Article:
John Garver

Research activity this year was primarily focused on understanding the tectonic evolution of Cretaceous and Paleocene strata in Alaska and California. Building on our field season in the Yakutat area, we were interested in dating rock units, and evaluating provenance of sandstones in the Upper Cretaceous Yakutat Group, which includes a mélange and turbidites. The Yakutat microplate is currently colliding with Alaska, but it has a suspect origin, and we think it correlates to rocks in southern California.
This was a continuation of collaborative work with Cam Davidson at Carleton College, and the last year of our ongoing NSF funded (Tectonics Division) project in Alaska. Thesis work at Union on this Alaska project was done by Alex Dolcimascolo and Julie Sophis (Union, Geology, 2017), and at Carleton by Haley Olson (Carleton Geology, 2017) and Erin Arntson (Carleton, 2018). Alex Dolcimascolo (Union, Geology, 2017) investigated the age and composition of a conglomeratic unit that is part of a mélange unit of uncertain affinity. He did uranium lead dating on zircon from the sandstones and from granite clasts to understand provenance and to aid in stratigraphic correlation to units in the Pacific Northwest. Julie Sophis (Union, Geology, 2017) analyzed detrital zircons from sandstones in the mélange unit and showed that the provenance is remarkably similar to the age correlative Nanaimo Group 1300 km to the south in southern British Columbia.
Actually we think these Alaskan rocks originated in southern California, and thus the Cretaceous shists of California are of interest because they may be correlative. We were lucky to have Alison Horst (Union, Geology, 2017) take on a Keck Project on Schist de Salinas (correlative to Rand-Orocopia-Polona), and therefore her work directly complimented the Alaska effort, because the California rocks and the Alaska rocks may all be related.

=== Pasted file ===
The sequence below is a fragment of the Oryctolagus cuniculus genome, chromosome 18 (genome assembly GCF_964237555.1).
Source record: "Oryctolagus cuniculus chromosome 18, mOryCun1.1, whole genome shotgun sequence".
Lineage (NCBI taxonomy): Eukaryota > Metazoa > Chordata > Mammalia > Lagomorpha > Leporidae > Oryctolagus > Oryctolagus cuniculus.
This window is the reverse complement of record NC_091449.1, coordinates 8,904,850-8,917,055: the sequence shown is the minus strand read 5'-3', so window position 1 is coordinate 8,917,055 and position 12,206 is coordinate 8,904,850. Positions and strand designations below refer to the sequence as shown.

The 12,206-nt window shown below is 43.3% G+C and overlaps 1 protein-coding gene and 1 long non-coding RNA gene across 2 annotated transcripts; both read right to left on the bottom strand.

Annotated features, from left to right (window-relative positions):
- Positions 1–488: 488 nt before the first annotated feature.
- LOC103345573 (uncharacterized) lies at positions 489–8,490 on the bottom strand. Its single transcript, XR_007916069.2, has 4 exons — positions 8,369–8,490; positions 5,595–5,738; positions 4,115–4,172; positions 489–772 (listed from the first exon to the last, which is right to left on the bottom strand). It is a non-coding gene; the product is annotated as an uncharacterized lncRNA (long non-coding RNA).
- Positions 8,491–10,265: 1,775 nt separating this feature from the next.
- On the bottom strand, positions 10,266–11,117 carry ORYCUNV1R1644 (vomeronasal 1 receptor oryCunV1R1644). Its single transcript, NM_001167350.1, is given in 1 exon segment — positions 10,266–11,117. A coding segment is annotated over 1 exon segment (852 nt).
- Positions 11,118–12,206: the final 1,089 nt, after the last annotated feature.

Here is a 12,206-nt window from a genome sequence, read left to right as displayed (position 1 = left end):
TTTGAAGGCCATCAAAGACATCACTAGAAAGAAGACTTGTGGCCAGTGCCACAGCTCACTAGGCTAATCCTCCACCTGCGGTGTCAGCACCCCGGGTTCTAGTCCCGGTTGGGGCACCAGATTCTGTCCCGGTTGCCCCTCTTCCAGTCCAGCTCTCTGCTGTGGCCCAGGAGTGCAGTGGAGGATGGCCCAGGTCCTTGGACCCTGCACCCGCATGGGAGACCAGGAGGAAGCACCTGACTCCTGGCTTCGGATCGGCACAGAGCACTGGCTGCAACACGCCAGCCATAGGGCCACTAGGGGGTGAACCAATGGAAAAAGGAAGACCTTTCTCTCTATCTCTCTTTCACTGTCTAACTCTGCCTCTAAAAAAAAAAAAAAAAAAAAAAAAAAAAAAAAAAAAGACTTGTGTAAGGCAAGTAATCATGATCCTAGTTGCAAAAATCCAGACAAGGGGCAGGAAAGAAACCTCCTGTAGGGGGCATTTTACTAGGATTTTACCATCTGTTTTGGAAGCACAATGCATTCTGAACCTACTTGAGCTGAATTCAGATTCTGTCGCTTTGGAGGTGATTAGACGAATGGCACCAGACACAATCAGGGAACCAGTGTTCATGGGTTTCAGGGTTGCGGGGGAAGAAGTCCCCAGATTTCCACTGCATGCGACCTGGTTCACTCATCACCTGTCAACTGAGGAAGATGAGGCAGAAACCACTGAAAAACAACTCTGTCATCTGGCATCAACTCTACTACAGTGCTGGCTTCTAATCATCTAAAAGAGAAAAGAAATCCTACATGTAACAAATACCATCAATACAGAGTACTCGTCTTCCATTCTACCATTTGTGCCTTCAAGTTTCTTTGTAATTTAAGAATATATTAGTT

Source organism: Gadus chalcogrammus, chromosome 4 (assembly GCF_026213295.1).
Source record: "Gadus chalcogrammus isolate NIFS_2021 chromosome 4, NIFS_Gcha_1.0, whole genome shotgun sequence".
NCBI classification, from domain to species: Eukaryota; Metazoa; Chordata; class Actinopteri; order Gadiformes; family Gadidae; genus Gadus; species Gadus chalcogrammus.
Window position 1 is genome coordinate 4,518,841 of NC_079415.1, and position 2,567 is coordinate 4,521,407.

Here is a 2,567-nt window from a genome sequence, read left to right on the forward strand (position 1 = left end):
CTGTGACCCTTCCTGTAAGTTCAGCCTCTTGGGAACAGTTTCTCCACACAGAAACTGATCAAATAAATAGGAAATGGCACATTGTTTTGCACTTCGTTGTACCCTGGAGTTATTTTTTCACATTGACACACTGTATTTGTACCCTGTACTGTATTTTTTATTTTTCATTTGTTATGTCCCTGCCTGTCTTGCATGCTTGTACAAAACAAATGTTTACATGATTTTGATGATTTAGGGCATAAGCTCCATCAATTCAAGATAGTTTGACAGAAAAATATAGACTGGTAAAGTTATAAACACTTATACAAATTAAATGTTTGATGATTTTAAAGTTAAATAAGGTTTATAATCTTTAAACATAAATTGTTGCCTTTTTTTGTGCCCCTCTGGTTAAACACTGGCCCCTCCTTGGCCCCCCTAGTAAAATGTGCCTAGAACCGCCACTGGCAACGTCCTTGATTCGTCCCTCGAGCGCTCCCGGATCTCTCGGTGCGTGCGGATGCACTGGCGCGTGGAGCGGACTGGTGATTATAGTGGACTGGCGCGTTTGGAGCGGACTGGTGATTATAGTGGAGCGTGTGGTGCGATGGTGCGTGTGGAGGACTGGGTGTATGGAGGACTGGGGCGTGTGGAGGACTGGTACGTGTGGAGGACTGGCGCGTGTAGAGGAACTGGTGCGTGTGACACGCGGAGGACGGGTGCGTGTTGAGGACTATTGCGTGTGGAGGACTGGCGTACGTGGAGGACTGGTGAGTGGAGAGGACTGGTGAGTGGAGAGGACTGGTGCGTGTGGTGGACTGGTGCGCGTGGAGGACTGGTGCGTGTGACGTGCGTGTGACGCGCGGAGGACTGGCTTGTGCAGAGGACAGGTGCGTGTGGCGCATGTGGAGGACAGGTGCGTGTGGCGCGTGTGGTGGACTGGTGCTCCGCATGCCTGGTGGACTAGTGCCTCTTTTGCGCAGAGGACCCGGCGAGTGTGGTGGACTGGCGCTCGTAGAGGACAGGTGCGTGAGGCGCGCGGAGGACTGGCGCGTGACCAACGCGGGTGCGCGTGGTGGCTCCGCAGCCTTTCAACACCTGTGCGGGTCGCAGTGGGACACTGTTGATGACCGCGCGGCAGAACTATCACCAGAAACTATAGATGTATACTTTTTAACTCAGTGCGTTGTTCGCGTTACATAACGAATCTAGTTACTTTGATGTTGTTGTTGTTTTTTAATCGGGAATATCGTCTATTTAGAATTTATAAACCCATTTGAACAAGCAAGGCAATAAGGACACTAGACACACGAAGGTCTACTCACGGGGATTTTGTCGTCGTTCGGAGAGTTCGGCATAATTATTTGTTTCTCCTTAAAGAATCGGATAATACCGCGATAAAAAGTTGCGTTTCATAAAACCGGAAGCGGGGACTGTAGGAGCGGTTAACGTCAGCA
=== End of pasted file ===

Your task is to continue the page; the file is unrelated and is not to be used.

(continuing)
In January, Cam Davidson (Carleton College) and I submitted a new NSF tectonics grant proposal entitled Translation and accretion of the Yakutat Microplate and Prince William terrane, Alaska. This proposed new work builds on nearly a decade of work in the southern tier of Alaska. In early July we were delighted to receive news from the NSF that the proposal was funded, so we will soon initiate four more years of Alaskan tectonic studies that will provide important field and thesis opportunities for Union students.
We continue to have projects aimed at understanding radiation damage in zircon, and how damage drives internal disorder and crystal disintegration. This work has important implications for geochronology, and have continued work on the uranium distribution and radioactivity of the Devonian Lucerne and Tunk Lake Plutons. Radiation damage leads to uranium loss and redistribution that results in an important health hazard in Maine because these zircon produce radon, which causes lung cancer.
In March 2017, Jackie Cockburn (University of Guelph) and I were again co-chairs for the Mohawk Watershed Symposium at Union (this was the 9th annual), which was well attended by both professionals and students. In the next several years we should see a greater oversight in the Mohawk watershed, which will enhance recreational opportunities, and develop a mechanism for better oversight of our water resources. Next year we look forward to the tenth consecutive watershed symposium.
I am on sabbatical this year, and the first thing that Jacquie and I did was take a long-planned and anticipated trip to Iceland. The photo above is from Jökulsárlón, a glacial lagoon, bordering Vatnajökull National Park in southern Iceland.

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